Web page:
In the narratives. “The Lie. ” by Kurt Vonnegut and “Barn Burning. ” by William Faulkner. the chief characters mature from childhood into maturity. This adulthood either develops from support of one’s household and upbringing or it grows internally from one’s scruples. We see from both narratives that the chief characters use this adulthood to bravely talk up. In the narrative. “The Lie. ” Eli matures into maturity. Due to his parents’ deficiency of apprehension of his individualism in the beginning of the narrative. Eli has to deny his ain feelings.

When Eli receives the missive that he was rejected from the esteemed high school. Whitehill. he in secret tears it up since he is nervous of his parents’ letdown. Eli’s female parent. Sylvia. helps him passage into adulthood as she begins to acknowledge her son’s individualism. At the beginning of the narrative. Sylvia thinks of her boy as merely another Ramenzal that will be go toing Whitehill and even gives him “number 30 one” ( Vonnegut. 2 ) in the esteemed list of the Ramenzals who have attended the establishment. Sylvia fails to recognize that Eli has alone qualities that are different from the remainder of the Remenzels until the terminal of the narrative.

When the Remenzels discover from the schoolmaster that Eli has non been accepted to Leiter 2 the school and recognize that Eli has ran off because of the tough state of affairs he got himself into. Sylvia eventually recognizes that Whitehill is non the best topographic point for him. This allows Eli to open up and show his feelings comfortably. We see this when Eli expresses his feelings of choler at his male parent for seeking to acquire him into Whitehill. for he realizes he will non win at that place. He says. “You shouldn’t have done that” ( Vonnegut. 12 ) .

At the point that he is recognized as an person. he is finally able to maturate through his new ability to show himself without being intimidated. Sarty from the narrative “Barn Burning. ” besides develops and matures into maturity. Throughout the narrative he has an internal struggle between trueness to his household and making what is right.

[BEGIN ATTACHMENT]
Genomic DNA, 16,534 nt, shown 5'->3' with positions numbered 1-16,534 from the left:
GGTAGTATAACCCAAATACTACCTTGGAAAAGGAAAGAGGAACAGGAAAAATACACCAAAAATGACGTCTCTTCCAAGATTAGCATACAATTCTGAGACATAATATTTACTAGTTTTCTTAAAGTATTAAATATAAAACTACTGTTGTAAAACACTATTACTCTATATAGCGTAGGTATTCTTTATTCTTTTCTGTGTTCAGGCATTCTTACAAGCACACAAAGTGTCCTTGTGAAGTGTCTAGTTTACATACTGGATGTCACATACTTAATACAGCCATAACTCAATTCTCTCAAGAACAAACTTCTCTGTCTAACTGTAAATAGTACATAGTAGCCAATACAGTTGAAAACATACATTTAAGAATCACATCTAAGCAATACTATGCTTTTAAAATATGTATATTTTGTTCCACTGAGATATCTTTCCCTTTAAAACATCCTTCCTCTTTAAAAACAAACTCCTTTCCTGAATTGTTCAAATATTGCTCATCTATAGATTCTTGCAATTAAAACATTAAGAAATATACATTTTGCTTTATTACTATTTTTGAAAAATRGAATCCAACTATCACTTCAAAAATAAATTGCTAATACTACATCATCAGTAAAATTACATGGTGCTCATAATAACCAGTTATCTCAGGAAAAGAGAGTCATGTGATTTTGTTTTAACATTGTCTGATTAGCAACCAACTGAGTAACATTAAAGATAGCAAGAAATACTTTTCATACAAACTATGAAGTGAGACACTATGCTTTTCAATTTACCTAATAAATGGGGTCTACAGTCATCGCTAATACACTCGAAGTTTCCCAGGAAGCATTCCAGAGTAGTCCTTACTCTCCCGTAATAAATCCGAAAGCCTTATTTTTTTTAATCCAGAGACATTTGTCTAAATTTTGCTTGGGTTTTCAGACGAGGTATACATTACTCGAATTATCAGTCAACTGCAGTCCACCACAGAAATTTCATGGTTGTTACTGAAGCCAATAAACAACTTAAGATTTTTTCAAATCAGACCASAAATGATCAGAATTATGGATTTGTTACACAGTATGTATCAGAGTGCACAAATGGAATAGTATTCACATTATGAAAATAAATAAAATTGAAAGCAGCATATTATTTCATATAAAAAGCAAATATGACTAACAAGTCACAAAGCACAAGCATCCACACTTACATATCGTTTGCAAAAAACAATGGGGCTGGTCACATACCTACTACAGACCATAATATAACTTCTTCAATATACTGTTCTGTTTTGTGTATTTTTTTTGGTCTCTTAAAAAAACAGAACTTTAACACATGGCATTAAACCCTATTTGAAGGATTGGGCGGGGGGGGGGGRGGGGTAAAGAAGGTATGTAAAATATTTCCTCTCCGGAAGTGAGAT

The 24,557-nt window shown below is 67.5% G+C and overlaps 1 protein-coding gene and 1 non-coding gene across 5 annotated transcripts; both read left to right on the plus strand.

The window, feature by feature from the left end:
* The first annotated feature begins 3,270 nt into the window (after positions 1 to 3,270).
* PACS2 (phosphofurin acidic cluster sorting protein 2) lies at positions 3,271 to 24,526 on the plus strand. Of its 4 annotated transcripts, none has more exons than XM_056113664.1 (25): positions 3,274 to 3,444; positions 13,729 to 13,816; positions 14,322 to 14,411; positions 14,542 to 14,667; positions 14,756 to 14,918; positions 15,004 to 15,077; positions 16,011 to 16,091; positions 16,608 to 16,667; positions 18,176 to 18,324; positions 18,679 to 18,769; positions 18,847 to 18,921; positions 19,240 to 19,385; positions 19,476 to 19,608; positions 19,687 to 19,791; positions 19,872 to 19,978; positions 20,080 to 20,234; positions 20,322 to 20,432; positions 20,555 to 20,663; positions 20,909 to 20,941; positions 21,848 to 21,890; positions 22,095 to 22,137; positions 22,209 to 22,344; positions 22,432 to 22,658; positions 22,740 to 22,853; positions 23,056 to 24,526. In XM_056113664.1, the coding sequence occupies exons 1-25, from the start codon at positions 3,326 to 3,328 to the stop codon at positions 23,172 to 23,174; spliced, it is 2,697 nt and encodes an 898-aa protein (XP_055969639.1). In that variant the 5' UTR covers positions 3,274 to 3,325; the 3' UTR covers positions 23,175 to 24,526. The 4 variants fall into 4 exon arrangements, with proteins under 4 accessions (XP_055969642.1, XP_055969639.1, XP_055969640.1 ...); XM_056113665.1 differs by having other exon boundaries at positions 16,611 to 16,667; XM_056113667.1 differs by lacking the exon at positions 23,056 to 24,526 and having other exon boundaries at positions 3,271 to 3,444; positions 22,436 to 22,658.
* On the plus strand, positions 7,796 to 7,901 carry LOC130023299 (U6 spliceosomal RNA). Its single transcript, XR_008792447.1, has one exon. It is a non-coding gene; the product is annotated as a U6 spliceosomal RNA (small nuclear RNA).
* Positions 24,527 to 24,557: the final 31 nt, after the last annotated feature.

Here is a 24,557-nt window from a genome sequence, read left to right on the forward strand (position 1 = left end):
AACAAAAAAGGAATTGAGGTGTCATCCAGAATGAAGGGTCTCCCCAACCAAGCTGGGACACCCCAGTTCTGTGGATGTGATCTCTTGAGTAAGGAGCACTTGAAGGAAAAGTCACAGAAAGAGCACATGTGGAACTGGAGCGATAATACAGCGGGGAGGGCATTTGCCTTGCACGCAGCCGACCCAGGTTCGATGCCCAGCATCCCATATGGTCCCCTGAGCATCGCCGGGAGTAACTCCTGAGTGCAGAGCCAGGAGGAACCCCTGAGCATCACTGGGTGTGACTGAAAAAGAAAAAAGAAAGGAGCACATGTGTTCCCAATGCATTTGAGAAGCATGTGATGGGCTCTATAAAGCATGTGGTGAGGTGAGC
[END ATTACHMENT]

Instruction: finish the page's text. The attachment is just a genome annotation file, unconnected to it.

Sarty’s male parent. Abner. makes this struggle really hard by coercing his boy to be loyal to a household that is populating a life of retribution. choler and requital. He accuses his boy of about stating the justness that his male parent did in fact burn down the barn. He hits his boy and so tells him. “You got to larn. You got to larn to lodge to your ain blood or you ain’t traveling to hold any blood to lodge to you” ( Faulkner. 3 ) .

He is faced with a struggle which he describes as “being pulled two ways like between two squads of horses” ( Faulkner. 7 ) . Finally at the terminal of the narrative he builds up the bravery to run away from his household and state the landlords that his male parent is be aftering on firing their barn. He realizes that he made the right determination of following his scruples and doesn’t sorrow being unpatriotic to his blood. as the narrative ends. “He did non look back” ( Faulkner. 11 ) . Leiter 3 We see in these two narratives the chief characters’ induction into maturity.

They both are able to openly show what they truly thought was the right thing. Eli matures and is able to show his feelings when he is recognized as an person and non as another Remenzel. Sarty besides develops into an grownup as he follows his scruples. and speaks out against his household. Sometimes a individual. like Eli. needs support in order to maturate. yet sometimes a individual. like Sarty. matures. regardless of support. by following his scruples. Works Cited Faulkner. William. Barn Burning. Logan. Iowa: Perfection Form. 1979. Print. Kurt Vonnegut. The Lie. Woodstock. Illinois: Dramatic Pub. . 1992. Print